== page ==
The anniversary of an awful day in American history 4

Yesterday was the anniversary of the start of a very bad thing.

The income tax.

Our creed is: Taxation is theft and income tax is the worst of all taxes.

So we read the following with sad sympathy.

It is from a column at Townhall by  Daniel J. Mitchell of the Cato Institute:

On October 3, 1913, one of America’s worst Presidents, Woodrow Wilson, signed into law the Revenue Act of 1913, which imposed the income tax.

The top tax rate was only 7 percent, the tax form was only 2 pages, and the entire tax code was only 400 pages. And a big chunk of the revenue actually was used to lower the tax burden on international trade …

But just as tiny acorns become large oak trees, small taxes become big taxes and simple tax codes become complex monstrosities. And that’s exactly what happened in the United States.

We now have a top tax rate of 39.6 percent, and it’s actually much higher than that when you include the impact of other taxes, as well as the pervasive double taxation of saving and investment. And the relatively simply tax law of 1913 has metastasized into 74,000 pages of Byzantine complexity.

Not to mention that the tax code has become one of the main sources of political corruption in Washington, impoverishing us while enriching the politicians, lobbyists, bureaucrats, and interest groups. Or the oppressive and dishonest IRS.

However, even though I take second place to nobody in my disdain for the income tax, the worst thing about that law is not the tax rates, the double taxation, or the complexity. The worst thing is that the income tax enabled the modern welfare state.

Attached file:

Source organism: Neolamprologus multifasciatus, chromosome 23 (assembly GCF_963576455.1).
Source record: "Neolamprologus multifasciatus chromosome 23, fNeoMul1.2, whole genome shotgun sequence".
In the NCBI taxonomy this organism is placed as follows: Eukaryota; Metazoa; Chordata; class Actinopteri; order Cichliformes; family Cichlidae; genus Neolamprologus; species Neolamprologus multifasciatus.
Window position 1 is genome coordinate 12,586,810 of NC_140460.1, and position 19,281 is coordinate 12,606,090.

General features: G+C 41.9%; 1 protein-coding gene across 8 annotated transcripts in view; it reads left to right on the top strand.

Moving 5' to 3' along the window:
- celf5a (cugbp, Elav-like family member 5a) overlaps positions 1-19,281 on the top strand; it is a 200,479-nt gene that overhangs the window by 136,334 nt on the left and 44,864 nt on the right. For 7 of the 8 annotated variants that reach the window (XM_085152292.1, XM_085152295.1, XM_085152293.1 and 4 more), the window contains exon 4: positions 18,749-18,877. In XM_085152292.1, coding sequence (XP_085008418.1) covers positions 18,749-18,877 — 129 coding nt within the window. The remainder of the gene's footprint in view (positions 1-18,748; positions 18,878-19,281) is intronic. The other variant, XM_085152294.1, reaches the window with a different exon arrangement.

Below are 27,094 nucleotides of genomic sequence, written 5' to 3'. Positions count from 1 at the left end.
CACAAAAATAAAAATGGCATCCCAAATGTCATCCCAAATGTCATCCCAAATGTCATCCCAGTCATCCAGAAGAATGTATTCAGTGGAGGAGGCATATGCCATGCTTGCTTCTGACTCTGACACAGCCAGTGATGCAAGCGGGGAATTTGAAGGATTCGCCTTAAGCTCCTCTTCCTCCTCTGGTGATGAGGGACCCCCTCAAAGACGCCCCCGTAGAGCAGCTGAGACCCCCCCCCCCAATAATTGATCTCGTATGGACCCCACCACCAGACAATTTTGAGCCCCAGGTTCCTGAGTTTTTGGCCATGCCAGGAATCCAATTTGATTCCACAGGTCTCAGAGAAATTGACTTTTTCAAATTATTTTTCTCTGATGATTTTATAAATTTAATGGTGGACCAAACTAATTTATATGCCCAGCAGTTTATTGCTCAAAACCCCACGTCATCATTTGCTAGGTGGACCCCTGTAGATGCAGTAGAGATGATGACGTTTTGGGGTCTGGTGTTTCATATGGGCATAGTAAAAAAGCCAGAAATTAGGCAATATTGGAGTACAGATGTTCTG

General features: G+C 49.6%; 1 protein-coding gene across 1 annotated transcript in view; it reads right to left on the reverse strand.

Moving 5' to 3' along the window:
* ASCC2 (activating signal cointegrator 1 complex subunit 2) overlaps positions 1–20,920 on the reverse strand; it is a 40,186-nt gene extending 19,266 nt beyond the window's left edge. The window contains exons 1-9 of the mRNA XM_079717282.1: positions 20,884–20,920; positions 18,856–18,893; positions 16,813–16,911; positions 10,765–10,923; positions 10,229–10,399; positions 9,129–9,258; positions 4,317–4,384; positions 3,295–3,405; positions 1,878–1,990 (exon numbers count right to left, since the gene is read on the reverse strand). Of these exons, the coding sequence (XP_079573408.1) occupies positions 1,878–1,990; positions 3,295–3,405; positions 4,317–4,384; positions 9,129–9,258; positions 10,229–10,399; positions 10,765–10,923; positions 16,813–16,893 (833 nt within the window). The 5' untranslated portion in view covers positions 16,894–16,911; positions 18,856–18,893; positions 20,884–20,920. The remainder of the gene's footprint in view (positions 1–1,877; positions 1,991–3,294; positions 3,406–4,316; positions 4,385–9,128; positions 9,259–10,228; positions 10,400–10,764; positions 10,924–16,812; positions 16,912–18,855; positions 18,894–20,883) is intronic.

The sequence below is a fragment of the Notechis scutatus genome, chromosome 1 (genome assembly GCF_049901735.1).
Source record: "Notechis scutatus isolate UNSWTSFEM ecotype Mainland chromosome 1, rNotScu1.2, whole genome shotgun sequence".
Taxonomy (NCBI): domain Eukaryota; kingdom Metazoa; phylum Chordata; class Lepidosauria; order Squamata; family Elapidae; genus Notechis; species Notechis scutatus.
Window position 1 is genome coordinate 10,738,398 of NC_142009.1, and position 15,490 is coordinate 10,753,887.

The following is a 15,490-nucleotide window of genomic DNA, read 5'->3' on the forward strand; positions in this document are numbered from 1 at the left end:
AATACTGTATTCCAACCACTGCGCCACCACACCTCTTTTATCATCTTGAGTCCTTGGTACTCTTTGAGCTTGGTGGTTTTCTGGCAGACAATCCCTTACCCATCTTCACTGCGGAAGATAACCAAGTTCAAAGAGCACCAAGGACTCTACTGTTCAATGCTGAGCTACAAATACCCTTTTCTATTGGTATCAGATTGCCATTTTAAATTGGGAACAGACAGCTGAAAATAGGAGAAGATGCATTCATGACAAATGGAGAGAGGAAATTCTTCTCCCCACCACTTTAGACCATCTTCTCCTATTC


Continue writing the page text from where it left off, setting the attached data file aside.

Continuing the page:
Yes, yes. We heartily agree. Income tax allows redistribution – the robbing of Peter by government to hand out his money to Paul.

The income tax launched socialism on the Western world. A terrible and ultimately fatal disease of the body politic.

Before the income tax, politicians had no way to finance big government. Their only significant pre-1913 sources of revenue were tariffs and excise taxes …

Once the income tax was adopted, though, it became a lot easier to finance subsidies, handouts, and redistribution. … As the decades have passed, the Leviathan state in Washington has grown. And in the absence of genuine entitlement reform, it’s just a matter of time before the United States morphs into a bankrupt European-style welfare state.

And as government becomes bigger and bigger, diverting more and more resources from the productive sector of the economy, we can expect more stagnation and misery.

That’s why October 3 is an awful day in American history.

Posted under Commentary, Economics, government, History, Socialism, United States by Jillian Becker on Friday, October 4, 2013

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America going down 0